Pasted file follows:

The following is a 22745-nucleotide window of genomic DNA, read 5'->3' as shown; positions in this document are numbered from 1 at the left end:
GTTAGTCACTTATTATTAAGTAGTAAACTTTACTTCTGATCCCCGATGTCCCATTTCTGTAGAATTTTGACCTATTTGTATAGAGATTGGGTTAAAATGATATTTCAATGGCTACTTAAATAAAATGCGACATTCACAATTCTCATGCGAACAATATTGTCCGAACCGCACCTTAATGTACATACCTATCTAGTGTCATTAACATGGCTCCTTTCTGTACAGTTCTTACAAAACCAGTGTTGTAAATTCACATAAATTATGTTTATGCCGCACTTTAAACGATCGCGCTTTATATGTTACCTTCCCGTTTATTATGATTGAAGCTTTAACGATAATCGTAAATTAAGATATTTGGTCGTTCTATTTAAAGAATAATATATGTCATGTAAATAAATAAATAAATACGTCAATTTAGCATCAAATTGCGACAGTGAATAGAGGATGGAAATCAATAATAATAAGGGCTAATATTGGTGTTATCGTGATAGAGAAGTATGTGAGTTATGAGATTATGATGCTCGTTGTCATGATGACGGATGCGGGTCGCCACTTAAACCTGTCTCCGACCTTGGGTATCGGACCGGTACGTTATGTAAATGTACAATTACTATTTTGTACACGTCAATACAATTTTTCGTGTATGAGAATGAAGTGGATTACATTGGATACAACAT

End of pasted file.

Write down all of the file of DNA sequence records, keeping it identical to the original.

The following is a 22745-nucleotide window of genomic DNA, read 5'->3' as shown; positions in this document are numbered from 1 at the left end:
GTTAGTCACTTATTATTAAGTAGTAAACTTTACTTCTGATCCCCGATGTCCCATTTCTGTAGAATTTTGACCTATTTGTATAGAGATTGGGTTAAAATGATATTTCAATGGCTACTTAAATAAAATGCGACATTCACAATTCTCATGCGAACAATATTGTCCGAACCGCACCTTAATGTACATACCTATCTAGTGTCATTAACATGGCTCCTTTCTGTACAGTTCTTACAAAACCAGTGTTGTAAATTCACATAAATTATGTTTATGCCGCACTTTAAACGATCGCGCTTTATATGTTACCTTCCCGTTTATTATGATTGAAGCTTTAACGATAATCGTAAATTAAGATATTTGGTCGTTCTATTTAAAGAATAATATATGTCATGTAAATAAATAAATAAATACGTCAATTTAGCATCAAATTGCGACAGTGAATAGAGGATGGAAATCAATAATAATAAGGGCTAATATTGGTGTTATCGTGATAGAGAAGTATGTGAGTTATGAGATTATGATGCTCGTTGTCATGATGACGGATGCGGGTCGCCACTTAAACCTGTCTCCGACCTTGGGTATCGGACCGGTACGTTATGTAAATGTACAATTACTATTTTGTACACGTCAATACAATTTTTCGTGTATGAGAATGAAGTGGATTACATTGGATACAACAT